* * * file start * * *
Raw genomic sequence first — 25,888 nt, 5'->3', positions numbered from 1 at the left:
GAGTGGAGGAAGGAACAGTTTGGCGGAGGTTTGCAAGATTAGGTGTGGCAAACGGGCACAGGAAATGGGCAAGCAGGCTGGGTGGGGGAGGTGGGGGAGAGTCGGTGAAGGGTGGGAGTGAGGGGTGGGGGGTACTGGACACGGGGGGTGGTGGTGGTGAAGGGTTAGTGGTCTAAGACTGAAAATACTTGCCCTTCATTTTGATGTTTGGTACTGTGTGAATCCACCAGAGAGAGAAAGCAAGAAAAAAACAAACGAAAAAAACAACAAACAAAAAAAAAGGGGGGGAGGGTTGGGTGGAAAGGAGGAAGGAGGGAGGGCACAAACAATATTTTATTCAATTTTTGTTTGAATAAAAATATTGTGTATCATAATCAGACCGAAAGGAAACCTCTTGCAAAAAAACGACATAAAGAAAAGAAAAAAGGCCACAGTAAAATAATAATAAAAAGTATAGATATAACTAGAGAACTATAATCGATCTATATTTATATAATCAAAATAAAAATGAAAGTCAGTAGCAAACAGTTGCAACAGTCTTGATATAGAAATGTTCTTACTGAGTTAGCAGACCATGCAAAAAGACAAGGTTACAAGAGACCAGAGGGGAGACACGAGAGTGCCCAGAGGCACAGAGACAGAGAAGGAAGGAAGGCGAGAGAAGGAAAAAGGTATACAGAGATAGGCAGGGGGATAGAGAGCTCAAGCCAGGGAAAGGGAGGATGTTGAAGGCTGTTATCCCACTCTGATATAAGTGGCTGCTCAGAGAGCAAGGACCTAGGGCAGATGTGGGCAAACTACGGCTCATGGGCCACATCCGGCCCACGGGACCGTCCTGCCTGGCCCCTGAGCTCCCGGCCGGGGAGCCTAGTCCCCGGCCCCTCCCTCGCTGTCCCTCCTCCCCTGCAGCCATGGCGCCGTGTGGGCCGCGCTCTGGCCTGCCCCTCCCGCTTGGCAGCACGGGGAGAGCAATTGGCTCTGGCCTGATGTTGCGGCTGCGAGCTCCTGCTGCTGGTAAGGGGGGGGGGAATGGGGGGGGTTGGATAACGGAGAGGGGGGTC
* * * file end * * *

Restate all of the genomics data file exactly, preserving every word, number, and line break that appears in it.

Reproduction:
Raw genomic sequence first — 25,888 nt, 5'->3', positions numbered from 1 at the left:
GAGTGGAGGAAGGAACAGTTTGGCGGAGGTTTGCAAGATTAGGTGTGGCAAACGGGCACAGGAAATGGGCAAGCAGGCTGGGTGGGGGAGGTGGGGGAGAGTCGGTGAAGGGTGGGAGTGAGGGGTGGGGGGTACTGGACACGGGGGGTGGTGGTGGTGAAGGGTTAGTGGTCTAAGACTGAAAATACTTGCCCTTCATTTTGATGTTTGGTACTGTGTGAATCCACCAGAGAGAGAAAGCAAGAAAAAAACAAACGAAAAAAACAACAAACAAAAAAAAAGGGGGGGAGGGTTGGGTGGAAAGGAGGAAGGAGGGAGGGCACAAACAATATTTTATTCAATTTTTGTTTGAATAAAAATATTGTGTATCATAATCAGACCGAAAGGAAACCTCTTGCAAAAAAACGACATAAAGAAAAGAAAAAAGGCCACAGTAAAATAATAATAAAAAGTATAGATATAACTAGAGAACTATAATCGATCTATATTTATATAATCAAAATAAAAATGAAAGTCAGTAGCAAACAGTTGCAACAGTCTTGATATAGAAATGTTCTTACTGAGTTAGCAGACCATGCAAAAAGACAAGGTTACAAGAGACCAGAGGGGAGACACGAGAGTGCCCAGAGGCACAGAGACAGAGAAGGAAGGAAGGCGAGAGAAGGAAAAAGGTATACAGAGATAGGCAGGGGGATAGAGAGCTCAAGCCAGGGAAAGGGAGGATGTTGAAGGCTGTTATCCCACTCTGATATAAGTGGCTGCTCAGAGAGCAAGGACCTAGGGCAGATGTGGGCAAACTACGGCTCATGGGCCACATCCGGCCCACGGGACCGTCCTGCCTGGCCCCTGAGCTCCCGGCCGGGGAGCCTAGTCCCCGGCCCCTCCCTCGCTGTCCCTCCTCCCCTGCAGCCATGGCGCCGTGTGGGCCGCGCTCTGGCCTGCCCCTCCCGCTTGGCAGCACGGGGAGAGCAATTGGCTCTGGCCTGATGTTGCGGCTGCGAGCTCCTGCTGCTGGTAAGGGGGGGGGGAATGGGGGGGGTTGGATAACGGAGAGGGGGGTC